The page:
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Remember my recent blog entry about William E. Finigan's invoices and receipts from the 1940s? Two readers were curious enough to do a little digging on Mr. Finigan, which led me to do a bit more research myself. One of the things I came up with, as you can see above, was Mr. Finigan's obituary, which was published on March 30, 1963, in the Delaware County Daily Times. The obituary says Mr. Finigan was 84 at the time of his death. That's consistent with the information found in this early biography of him, published in 1914, which states that he was born in 1879.

A few other notes regarding Mr. Finigan:

• As you may recall from that earlier blog entry, Mr. Finigan owned a furniture store -- the Darby Furniture Exchange. He advertised frequently in a local Pennsylvania newspaper called the Chester Times, running dozens of classified ads during the 1940s. Here are two fairly typical examples:

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• According to the obituary, Mr. Finigan retired 10 years prior to his death, which would have been 1953. Eight years later, the furniture shop -- which by this point was being run by William's son Harold -- caught fire. Here's the story from the Sept. 8 edition of the Delaware County Daily Times (click to enlarge):

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According to the story, "[T]he store was jammed with used furniture. [The local fire chief] said fire officials have complained to the owner about the clutter." This is particularly ironic given that Mr. Finigan's obituary says he was "a life long member of Darby Fire Co. No. 1." Of course, he was 82 years old by the time of the fire, so he likely wasn't manning any of the hoses as the local firemen tried to save his family's shop.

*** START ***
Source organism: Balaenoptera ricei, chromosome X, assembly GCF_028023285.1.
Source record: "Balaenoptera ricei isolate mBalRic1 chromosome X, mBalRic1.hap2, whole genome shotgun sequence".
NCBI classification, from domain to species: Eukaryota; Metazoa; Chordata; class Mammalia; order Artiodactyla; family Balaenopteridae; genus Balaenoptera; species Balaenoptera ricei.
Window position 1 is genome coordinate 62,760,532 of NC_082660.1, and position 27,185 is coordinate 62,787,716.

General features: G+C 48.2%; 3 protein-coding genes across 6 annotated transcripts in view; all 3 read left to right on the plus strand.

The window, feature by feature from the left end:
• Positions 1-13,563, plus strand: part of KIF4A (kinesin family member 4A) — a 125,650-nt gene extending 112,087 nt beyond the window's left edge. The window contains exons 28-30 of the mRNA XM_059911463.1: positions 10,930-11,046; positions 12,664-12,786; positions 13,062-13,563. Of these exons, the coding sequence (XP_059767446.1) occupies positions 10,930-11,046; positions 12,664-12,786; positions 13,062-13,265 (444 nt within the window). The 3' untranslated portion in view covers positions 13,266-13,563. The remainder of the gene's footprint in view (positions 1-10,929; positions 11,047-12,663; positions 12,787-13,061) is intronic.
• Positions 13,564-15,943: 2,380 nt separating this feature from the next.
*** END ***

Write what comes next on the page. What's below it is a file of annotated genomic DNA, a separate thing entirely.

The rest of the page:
• The shop was apparently rebuilt. According to this 1996 article, Harold Finigan -- William's son, who by this time was 87 years old himself -- was still running the Darby Furniture Exchange and had established a long-running annual tradition of hanging holiday decorations on Main Street around Christmastime. The article also states, "[Harold] Finigan said his father began the decorating tradition sometime during World War I."

Harold Finigan is likely deceased by now (either that or he's 103 years old). I can't find any current listings for the Darby Furniture Exchange, so the shop is likely gone as well. Does anyone out there know if anybody is still hanging Christmas decorations on Main Street in Darby?

(My thanks to Barbara Zimmer and James Breig for their contributions to this entry.)

Wednesday, July 4, 2012

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Here we have the Manhattan Trade School report card for Juliette Palmer, who attended the school in 1912 and ’13. As you can see, she was born on the Fourth of July -- she's the only student in my report card collection with that distinction. If Juliette were still alive, she'd be turning 116 years old today, which would make her almost half as old as the country! You can see her full student record here.

Happy Independence Day to all, and happy birthday to Juliette.

Tuesday, July 3, 2012

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On the left is Daisy Cassidente; on the right is Daisy's sister, Gina Marchese. They're holding the report card of their aunt, Carolina Cataudella, who attended the Manhattan Trade School for Girls in 1926 and ’27. She's the one whose report card listed her father's occupation as "Macaroni Laborer" -- my favorite job description in the entire report card collection.

I had the pleasure of interviewing Daisy and Gina -- and also Gina's husband, Hank -- last Friday. I'll be telling their aunt's story in a future installment on Slate. I don't want to give away too much, but let's just say that the macaroni figures prominently in the family's history.

Monday, July 2, 2012


The woman shown above is Doris Abravaya, who attended the Manhattan Trade School for Girls in the early 1930s. Her story is the focus of the latest full-length Permanent Record article on Slate, which also tells the story of the school's job placement counselor, Althea Kotter. (As you may recall, I explained how researcher Cate Bloomquist cracked that case last week.)

I'm very happy with the way this piece turned out -- hope you like it too. Check it out here.